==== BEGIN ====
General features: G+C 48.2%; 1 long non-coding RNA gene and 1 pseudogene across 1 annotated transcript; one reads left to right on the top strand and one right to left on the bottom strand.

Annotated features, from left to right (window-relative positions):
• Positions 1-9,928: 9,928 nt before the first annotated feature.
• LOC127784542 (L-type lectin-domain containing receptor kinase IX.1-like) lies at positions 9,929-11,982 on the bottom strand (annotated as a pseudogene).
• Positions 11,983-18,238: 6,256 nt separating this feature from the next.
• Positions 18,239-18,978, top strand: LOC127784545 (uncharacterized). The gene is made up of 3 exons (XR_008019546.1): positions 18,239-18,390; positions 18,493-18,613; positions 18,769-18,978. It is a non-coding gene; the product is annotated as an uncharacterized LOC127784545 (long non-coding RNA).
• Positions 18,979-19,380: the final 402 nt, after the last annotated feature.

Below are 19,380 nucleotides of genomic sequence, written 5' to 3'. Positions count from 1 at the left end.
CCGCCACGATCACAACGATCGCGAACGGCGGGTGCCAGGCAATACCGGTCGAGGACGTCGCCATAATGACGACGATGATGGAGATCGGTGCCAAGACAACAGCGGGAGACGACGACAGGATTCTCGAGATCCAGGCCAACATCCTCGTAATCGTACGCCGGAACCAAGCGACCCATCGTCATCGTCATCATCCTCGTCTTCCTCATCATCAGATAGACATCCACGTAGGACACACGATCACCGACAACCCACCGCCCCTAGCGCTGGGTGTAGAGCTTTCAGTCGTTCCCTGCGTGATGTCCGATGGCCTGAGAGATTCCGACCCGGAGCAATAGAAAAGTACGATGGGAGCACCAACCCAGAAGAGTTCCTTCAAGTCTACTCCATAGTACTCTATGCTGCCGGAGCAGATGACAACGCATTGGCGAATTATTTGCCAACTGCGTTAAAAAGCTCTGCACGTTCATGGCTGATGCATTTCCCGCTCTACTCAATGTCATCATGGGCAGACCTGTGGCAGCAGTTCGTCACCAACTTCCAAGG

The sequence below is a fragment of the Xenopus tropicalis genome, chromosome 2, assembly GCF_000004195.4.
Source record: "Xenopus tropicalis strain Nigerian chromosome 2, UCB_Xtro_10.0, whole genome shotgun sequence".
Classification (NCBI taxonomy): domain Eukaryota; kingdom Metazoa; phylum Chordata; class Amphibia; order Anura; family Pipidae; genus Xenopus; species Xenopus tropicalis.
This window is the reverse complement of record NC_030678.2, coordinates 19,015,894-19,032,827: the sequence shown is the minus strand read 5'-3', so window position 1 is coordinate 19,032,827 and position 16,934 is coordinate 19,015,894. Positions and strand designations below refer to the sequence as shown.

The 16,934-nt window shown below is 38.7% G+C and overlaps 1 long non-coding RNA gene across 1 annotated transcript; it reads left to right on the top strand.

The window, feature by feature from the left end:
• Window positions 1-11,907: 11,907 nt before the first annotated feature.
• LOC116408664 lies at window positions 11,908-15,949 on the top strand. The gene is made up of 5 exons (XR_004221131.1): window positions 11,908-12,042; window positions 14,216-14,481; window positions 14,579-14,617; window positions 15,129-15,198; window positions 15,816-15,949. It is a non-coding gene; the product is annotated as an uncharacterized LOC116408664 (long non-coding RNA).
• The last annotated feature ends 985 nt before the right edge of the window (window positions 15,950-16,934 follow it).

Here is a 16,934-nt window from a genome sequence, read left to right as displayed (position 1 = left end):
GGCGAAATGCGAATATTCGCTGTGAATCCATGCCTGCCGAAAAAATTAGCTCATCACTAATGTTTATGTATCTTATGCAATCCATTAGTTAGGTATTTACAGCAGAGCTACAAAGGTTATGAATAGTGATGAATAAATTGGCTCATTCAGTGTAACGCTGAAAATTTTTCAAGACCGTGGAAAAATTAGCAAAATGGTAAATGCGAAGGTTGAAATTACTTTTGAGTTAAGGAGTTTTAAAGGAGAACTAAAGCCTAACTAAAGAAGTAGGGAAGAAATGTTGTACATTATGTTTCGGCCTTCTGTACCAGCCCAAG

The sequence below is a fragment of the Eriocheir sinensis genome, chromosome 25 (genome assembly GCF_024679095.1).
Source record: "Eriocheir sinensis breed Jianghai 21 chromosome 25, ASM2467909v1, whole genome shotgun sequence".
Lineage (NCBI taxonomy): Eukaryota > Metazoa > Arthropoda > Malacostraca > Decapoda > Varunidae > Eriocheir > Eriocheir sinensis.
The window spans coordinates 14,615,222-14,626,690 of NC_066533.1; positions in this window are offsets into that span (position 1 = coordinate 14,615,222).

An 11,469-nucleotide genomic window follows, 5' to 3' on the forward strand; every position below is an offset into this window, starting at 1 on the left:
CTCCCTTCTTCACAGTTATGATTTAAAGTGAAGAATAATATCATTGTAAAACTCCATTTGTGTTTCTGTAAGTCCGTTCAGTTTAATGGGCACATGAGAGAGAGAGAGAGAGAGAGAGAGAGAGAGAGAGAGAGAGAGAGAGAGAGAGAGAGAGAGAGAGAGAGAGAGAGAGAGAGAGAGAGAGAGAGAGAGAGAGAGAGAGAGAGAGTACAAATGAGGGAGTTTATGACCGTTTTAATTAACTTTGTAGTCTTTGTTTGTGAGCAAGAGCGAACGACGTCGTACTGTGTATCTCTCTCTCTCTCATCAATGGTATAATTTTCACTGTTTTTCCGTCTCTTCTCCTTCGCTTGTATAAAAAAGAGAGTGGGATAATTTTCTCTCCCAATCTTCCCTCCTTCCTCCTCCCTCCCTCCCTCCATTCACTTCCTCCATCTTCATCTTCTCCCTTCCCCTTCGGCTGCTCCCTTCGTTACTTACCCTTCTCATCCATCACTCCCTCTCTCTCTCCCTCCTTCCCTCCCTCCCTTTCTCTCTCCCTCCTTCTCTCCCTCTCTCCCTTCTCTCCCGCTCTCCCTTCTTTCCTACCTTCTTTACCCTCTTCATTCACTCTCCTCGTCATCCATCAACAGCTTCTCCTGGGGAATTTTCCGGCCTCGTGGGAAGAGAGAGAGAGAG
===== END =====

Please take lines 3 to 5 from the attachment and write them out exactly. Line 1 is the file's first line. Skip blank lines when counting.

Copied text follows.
• Positions 1-9,928: 9,928 nt before the first annotated feature.
• LOC127784542 (L-type lectin-domain containing receptor kinase IX.1-like) lies at positions 9,929-11,982 on the bottom strand (annotated as a pseudogene).
• Positions 11,983-18,238: 6,256 nt separating this feature from the next.